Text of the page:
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# UINT, LONG, TCHAR etc. What is adviseable?

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Another old newbie question. I'm using C++ and DX9 in VS2008. The Windows API and DirectX SDK use all these redefined types.. INT, UINT, BOOL, etc. What is the benefit of using them, and is it recommended greatly? They sure do remove a lot of readability when the IDE was already colour coding the primitive types for you. I'm happy to use them, but I want to know the point first. Second question, can someone please give me the current way to go with strings. I see TCHAR, TSTRING, WCHAR .. or things along these lines. Also an "L" function or operator. I don't actually know what it is when I see
L"Hi I'm a string!"
So I'm wondering what the most current advice for strings is these days. Thanks.

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UINT, LONG, TCHAR, etc are just typedefs (or defines) to the standard c++ types. For example if you look up UINT, you will see that it is just an unsigned int. So it doesnt matter if you use those types of the standard c++ types.

As for TCHARs and WCHARs, etc. Those are UNICODE values. UNICODE uses two bytes to store a character instead of one. This means it can support all the characters in all the languages in the world. Including Asian, Russian, and Arabian characters. By putting an L in front of your string just forces the string to be made into a UNICODE string instead of keeping it as a multi byte string...

I would suggest that you use UNICODE because you can support many character sets but if you don't really care, then just go with multi byte. UNICODE is good when you will translate your game into other languages. Thats all.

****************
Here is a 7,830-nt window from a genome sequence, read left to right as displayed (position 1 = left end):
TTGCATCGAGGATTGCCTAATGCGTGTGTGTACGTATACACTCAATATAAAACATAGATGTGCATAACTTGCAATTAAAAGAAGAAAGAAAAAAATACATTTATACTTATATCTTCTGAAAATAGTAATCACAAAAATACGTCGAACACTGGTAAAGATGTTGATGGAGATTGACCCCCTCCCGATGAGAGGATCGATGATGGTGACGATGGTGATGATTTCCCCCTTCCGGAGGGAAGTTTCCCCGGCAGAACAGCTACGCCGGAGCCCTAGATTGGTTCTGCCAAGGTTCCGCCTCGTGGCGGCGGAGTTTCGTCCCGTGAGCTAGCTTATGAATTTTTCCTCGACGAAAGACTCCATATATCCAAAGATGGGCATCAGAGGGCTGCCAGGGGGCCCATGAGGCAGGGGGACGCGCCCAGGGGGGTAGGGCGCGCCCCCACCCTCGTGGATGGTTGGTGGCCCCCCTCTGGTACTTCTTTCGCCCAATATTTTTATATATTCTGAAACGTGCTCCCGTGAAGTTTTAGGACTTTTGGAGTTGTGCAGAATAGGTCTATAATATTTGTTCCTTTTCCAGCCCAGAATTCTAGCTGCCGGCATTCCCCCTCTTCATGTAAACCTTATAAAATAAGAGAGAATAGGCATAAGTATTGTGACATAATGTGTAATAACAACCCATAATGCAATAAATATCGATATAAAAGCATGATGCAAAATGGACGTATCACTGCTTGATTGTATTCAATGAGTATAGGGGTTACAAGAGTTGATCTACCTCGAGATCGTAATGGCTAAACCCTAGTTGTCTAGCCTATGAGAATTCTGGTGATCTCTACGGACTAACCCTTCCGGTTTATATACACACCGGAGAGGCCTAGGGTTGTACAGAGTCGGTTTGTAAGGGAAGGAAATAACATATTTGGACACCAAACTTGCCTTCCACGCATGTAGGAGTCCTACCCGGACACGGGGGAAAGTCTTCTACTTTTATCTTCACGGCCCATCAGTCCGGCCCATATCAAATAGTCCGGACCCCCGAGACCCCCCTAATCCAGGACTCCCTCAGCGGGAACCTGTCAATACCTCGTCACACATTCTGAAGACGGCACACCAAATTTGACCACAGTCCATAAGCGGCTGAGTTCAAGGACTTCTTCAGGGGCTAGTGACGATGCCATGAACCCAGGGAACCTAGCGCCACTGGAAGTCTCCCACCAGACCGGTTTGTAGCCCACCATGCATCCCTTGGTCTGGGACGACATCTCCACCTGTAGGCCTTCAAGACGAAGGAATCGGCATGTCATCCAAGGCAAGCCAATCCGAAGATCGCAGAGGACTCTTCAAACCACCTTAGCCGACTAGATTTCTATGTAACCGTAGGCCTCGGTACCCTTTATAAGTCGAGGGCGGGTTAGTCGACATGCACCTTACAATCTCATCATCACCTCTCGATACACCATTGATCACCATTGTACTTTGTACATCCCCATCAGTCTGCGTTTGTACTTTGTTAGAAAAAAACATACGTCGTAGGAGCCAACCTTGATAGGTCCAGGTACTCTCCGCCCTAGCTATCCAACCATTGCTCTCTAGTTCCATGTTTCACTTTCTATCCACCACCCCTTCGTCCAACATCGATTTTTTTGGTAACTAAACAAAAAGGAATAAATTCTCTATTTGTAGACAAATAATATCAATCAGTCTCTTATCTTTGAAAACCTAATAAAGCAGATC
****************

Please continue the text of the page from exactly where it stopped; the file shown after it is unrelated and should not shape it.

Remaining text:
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The Windows API defines its own types so that it can define definitively the size of each. In C and C++, the numeric types don't have specific ranges defined (ie. they can be freely set by the compiler). By declaring its own types, Win32 allows each compiler to include a header that correctly defines each type to be the right size on that compiler. Nowadays I doubt that any of the commonly used compilers differ from these sizes, but the system is still around.

For a nice listing of all the awesome string types you can pick from when using C++, see Promit's article on the subject. That's it. There is no more.

Once you've done amusing yourself with that, you can hear the short answer. 1) Use std::string (included in the SC++L header file "string") unless you absolutely need to use something else.

The difference between normal strings and strings prefixed with 'L' is that the latter denotes a Unicode string. The default project settings for VS 2008 is to set the project up to use Unicode (which means that the Win32 methods are going to want you to specify all strings in Unicode), but if you don't want that it's trivial to change it back.

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C++ has a library called string.
#include<string>

The C++ string class has a lot of functionality that makes it easy to work with strings. Concatenation, for example, is performed with the + operator. E.g.